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Post-Exposure Marburg Vaccine Protects Against Lethal Virus

Vaccinated monkeys fail to develop hemorrhagic fever

FRIDAY, April 28 (HealthDay News) -- A vaccine previously shown to prevent Marburg virus infection has now been shown to protect against development of deadly hemorrhagic fever in rhesus monkeys when given as a post-exposure prophylaxis, according to a report published April 27 online in The Lancet.

Thomas W. Geisbert, Ph.D., from the US Army Medical Research Institute of Infectious Diseases in Fort Detrick, Md., and colleagues used an engineered form of the vesicular stomatitis virus, expressing a Marburg virus surface protein, to vaccinate five rhesus monkeys around 20 to 30 minutes after being injected with a lethal dose of Marburg. Three monkeys were injected with control prophylactic virus.

While the control infection was 100 percent lethal as expected, all Marburg vaccinated animals remained alive and healthy at 80 days post-infection. The vaccinated animals developed neutralizing antibodies to Marburg, had undetectable plasma viral levels of the virus, and failed to develop clinical symptoms of Marburg hemorrhagic fever.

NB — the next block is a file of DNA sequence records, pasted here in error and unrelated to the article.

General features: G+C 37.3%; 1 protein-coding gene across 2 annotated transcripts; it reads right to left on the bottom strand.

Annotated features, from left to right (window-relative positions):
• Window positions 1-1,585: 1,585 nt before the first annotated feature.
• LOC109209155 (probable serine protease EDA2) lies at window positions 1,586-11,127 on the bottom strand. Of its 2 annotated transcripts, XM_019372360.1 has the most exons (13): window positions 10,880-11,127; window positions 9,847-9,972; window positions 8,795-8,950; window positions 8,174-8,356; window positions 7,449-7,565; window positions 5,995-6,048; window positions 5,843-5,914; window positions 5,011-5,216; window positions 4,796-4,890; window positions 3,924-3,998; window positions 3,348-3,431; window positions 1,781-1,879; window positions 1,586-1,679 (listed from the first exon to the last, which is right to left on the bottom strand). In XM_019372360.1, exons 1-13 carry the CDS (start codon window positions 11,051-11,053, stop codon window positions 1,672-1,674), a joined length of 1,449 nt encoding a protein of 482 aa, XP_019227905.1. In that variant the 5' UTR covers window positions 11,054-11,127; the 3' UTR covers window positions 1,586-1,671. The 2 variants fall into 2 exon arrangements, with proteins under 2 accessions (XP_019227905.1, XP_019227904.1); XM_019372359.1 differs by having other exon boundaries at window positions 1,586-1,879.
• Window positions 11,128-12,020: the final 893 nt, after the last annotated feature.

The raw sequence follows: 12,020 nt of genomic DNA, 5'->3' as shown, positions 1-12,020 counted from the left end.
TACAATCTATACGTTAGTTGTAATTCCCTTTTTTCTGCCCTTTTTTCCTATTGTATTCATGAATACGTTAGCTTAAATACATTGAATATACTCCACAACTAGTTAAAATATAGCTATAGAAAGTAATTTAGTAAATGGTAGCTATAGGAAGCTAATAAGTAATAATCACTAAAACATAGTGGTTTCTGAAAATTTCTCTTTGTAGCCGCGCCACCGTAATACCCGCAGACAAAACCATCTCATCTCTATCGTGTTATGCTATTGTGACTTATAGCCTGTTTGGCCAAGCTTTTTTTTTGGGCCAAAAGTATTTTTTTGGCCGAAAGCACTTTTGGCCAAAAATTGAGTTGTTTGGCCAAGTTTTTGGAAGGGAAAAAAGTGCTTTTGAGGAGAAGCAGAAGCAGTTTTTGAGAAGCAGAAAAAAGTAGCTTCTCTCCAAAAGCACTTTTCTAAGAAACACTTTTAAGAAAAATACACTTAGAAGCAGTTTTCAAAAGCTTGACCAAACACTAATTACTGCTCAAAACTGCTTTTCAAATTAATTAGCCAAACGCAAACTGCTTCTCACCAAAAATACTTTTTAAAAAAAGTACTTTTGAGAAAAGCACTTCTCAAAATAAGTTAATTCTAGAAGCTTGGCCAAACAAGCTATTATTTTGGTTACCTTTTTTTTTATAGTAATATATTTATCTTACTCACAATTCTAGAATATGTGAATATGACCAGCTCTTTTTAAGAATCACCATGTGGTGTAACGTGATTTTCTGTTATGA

In accompanying editorial, Stephan Becker writes that while the vaccination provides a robust response against the potential bioweapon, it will probably not become commercialized because of the low number of Marburg infections. This and other vaccinations may be useful for protection of laboratory and health care workers who become exposed, however.

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